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The big bet of Bigg Boss

As the managing director of Endemol Shine India, the production house behind Bigg Boss, Deepak Dhar is thinking of new ways to keep the audience glued to television

Published: Jan 12, 2017

The financial markets generate a lot of number on a per second basis. There are people who have made it a profession to convert this information into trends, buy-sell signals, charts and pivot tables. Over the last 18 years of financial journalism, I have realised that every number has a story to tell. And these numbers as a trend normally never lie. I am forever looking for these trends.

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When Vindu Dara Singh watched the first season of the reality television show Bigg Boss on Sony Entertainment Television in 2006, he was convinced that he had it in him to be a contestant. He told his wife that he could surely win as he had the endurance level to last through the 100 days of the demanding show. Three years later, he was proved right when he was adjudged the winner of Bigg Boss 3. “I knew it was going to be tough contesting in Bigg Boss. I just decided to be nice to my fellow participants and that worked in my favour,” he says.

Bigg Boss is one of India’s most popular reality TV shows that follows contestants who cohabit a custom-built house that is isolated from the outside world (no internet, no TV, no phone). Numerous cameras watch the contestants’ every move, which is aired on TV after editing. Each week, at least one participant is evicted based on nominations from fellow housemates (as the contestants are called) and a public vote. The last person standing wins.

Bigg Boss is in its tenth season and has enjoyed high popularity ratings. Earlier the show was aired at 9.00 pm and this is the first time it has been moved to the 10.30 pm slot. Apart from Hindi, the show is also aired in Kannada and Bangla.

As the managing director of Endemol Shine India, the production house behind Bigg Boss, Deepak Dhar feels that the show has not lost any power over its audiences. He keeps meeting people desperate to appear on the show. Millions apply on the company’s official website. Sometimes, aspirants are outside his office, inside the parking lot and some even catch him in the elevator. He listens to each one patiently, careful not to miss out on a potential talent.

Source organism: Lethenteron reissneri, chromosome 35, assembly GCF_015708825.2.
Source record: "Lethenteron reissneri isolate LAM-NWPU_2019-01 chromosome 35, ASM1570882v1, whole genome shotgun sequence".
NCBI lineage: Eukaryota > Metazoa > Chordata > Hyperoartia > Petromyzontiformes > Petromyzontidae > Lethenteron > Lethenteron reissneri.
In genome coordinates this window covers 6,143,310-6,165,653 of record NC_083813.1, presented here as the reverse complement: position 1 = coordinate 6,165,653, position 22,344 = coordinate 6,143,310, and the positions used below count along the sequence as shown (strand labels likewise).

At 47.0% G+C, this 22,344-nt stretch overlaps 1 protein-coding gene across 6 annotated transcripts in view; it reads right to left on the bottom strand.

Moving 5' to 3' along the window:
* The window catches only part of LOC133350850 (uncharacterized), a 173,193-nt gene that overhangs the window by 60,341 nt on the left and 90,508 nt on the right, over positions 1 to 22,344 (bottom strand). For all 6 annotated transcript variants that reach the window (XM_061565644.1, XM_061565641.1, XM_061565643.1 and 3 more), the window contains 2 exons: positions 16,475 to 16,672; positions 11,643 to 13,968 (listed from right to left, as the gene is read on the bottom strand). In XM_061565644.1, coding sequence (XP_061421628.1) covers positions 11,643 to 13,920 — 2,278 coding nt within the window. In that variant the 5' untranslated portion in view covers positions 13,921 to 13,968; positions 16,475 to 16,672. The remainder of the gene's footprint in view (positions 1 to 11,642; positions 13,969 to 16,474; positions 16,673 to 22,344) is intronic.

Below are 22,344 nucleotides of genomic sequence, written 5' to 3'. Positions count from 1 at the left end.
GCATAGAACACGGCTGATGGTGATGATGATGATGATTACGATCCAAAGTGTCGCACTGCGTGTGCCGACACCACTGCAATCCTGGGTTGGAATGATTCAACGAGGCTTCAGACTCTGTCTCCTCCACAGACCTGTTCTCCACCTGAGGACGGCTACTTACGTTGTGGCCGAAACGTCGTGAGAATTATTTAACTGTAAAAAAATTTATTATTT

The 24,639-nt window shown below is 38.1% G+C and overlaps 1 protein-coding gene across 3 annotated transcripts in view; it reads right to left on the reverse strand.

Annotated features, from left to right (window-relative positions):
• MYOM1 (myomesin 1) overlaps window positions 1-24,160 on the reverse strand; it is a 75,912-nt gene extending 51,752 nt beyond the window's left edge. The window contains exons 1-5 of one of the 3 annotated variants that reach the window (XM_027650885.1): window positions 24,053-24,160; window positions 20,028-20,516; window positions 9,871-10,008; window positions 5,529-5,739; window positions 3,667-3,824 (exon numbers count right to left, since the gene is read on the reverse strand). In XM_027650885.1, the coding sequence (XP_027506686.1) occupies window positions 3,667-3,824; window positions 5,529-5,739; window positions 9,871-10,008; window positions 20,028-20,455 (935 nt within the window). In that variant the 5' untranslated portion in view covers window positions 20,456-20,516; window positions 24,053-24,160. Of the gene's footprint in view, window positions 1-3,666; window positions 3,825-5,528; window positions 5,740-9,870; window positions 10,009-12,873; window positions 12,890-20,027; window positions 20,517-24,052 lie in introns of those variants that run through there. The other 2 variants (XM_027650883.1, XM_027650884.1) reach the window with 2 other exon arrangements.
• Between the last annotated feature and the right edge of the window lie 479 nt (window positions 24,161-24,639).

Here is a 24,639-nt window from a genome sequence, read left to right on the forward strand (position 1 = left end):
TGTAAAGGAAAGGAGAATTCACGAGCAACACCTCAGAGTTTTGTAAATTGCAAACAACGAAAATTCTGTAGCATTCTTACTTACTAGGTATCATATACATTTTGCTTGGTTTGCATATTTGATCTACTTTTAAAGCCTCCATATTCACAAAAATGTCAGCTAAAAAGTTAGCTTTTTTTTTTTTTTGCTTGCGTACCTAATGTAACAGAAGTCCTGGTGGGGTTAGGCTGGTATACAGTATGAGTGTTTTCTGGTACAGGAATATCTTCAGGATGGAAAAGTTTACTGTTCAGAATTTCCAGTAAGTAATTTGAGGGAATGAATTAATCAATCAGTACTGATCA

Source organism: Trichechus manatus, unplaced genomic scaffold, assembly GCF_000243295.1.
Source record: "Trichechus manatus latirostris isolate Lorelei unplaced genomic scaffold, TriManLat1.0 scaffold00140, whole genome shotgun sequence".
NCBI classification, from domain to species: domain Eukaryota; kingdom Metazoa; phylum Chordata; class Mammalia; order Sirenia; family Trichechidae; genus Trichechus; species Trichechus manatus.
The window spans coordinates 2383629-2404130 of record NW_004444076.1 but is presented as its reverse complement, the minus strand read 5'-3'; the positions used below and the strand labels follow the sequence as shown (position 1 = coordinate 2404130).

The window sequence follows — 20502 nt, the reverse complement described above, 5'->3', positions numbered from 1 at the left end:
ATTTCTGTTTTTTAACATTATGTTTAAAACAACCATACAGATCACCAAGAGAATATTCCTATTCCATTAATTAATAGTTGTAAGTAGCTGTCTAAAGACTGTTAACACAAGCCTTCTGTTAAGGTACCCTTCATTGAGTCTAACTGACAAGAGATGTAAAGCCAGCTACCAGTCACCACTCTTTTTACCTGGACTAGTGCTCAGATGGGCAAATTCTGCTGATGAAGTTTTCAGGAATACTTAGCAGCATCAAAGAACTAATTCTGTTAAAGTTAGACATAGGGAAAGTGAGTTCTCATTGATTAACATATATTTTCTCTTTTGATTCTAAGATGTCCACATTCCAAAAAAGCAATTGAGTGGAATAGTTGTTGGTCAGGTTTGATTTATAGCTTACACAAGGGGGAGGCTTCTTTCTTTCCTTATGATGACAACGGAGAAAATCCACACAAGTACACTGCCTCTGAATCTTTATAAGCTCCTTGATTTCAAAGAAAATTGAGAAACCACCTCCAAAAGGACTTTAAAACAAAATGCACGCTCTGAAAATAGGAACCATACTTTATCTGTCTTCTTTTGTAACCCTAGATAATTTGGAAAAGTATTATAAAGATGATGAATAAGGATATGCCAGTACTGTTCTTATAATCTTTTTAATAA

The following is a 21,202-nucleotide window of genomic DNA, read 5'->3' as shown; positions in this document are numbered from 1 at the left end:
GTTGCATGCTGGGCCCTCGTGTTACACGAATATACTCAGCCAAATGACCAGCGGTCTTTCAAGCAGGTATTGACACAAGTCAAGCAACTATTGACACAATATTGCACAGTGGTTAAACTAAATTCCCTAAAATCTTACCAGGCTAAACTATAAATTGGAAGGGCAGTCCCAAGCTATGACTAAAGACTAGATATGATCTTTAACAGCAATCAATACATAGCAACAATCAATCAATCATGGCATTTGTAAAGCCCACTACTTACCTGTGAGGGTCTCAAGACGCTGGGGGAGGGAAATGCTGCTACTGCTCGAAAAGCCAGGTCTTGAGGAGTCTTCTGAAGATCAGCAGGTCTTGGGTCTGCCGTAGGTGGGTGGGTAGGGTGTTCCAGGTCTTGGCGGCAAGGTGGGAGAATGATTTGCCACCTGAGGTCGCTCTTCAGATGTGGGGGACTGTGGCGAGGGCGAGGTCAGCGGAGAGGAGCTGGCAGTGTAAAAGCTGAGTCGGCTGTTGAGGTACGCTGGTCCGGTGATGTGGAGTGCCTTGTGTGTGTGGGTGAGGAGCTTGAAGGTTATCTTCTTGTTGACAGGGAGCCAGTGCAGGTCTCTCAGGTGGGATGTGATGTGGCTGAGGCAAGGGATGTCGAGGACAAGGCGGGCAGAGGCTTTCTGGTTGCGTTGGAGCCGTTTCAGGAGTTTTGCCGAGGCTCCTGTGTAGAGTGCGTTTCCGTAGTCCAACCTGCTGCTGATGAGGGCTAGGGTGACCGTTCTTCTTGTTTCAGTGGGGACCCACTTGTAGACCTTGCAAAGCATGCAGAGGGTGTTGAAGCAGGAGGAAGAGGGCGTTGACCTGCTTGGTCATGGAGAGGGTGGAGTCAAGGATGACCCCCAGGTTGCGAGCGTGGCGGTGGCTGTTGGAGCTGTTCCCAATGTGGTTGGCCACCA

For Bigg Boss, Dhar looks for contestants without inhibitions. The show requires the house to have participants who are boisterous and known to the audience. “Bigg Boss is not scripted and our challenge has been to keep it edgy. We need participants who are not afraid to express their emotions. We have concentrated on roping in celebrities as contestants,” he says. “So, obviously, I would not make it to the show [as a contestant],” quips the 41-year-old Dhar, sitting in his office on the 16th floor of Grandeur building in Mumbai’s western suburb of Andheri.

One might easily mistake Endemol Shine India’s office as that of a private equity fund. There is none of the clatter that one would normally associate with a production house that runs and produces the biggest television shows in India—Fear Factor: Khatron Ke Khiladi and MasterChef India among others.

The company is a joint venture between The Netherlands-based global media company Endemol and CA Media, the media portfolio of The Chernin Group (TCG). While Endemol is known internationally for reality shows like Big Brother (on which Bigg Boss is modelled) and the drama series The Fall, Endemol Shine India has commissioned and produced around 150 Indian television shows over the last ten years across seven regional languages.

The company has been growing its income at 22 percent annually over the last decade and its revenue in 2016 has already crossed Rs 300 crore. Despite venturing into film production—Te3n (2016), Traffic (2016) and Brothers (2015)—Bigg Boss remains the biggest money-spinner for Endemol Shine India.

Dhar has always preferred to have celebrities as housemates because the Indian audience can relate to them, he says. Bigg Boss’s success has vindicated this idea since the first season in 2006. But Dhar is aware that the show can ill-afford monotony and hence for the current season, Dhar has turned this concept on its head.

For three years, he and Raj Nayak, the CEO of Colors TV (part of Network 18, the publishers of Forbes India), which has aired Bigg Boss since its second season, had been toying with the idea of roping in common people as housemates. “Our creative team wasn’t sure, so as a first step, we decided that around half the contestants would be celebrities and the rest ‘commoners’ [as they are called in the show]. This seems to have made this season [Bigg Boss 10] more buzzy and interesting,” says Nayak. Bigg Boss 10 has seven small-time celebrities and eight commoners in the house.

“The big challenge was to find contestants from common people, whom the audience could relate to and yet had the endurance level to survive for 100 days in an isolated house,” says Dhar. Around 1 lakh aspirants applied through social media and the website. Short-listing was done in multiple stages by the casting team. At one stage, candidates were put through a group discussion. The production house had to hire psychologists and behavioural experts to ensure that the contestants were not faking their emotions. After this, 15 candidates were chosen, of whom eight made it to the show.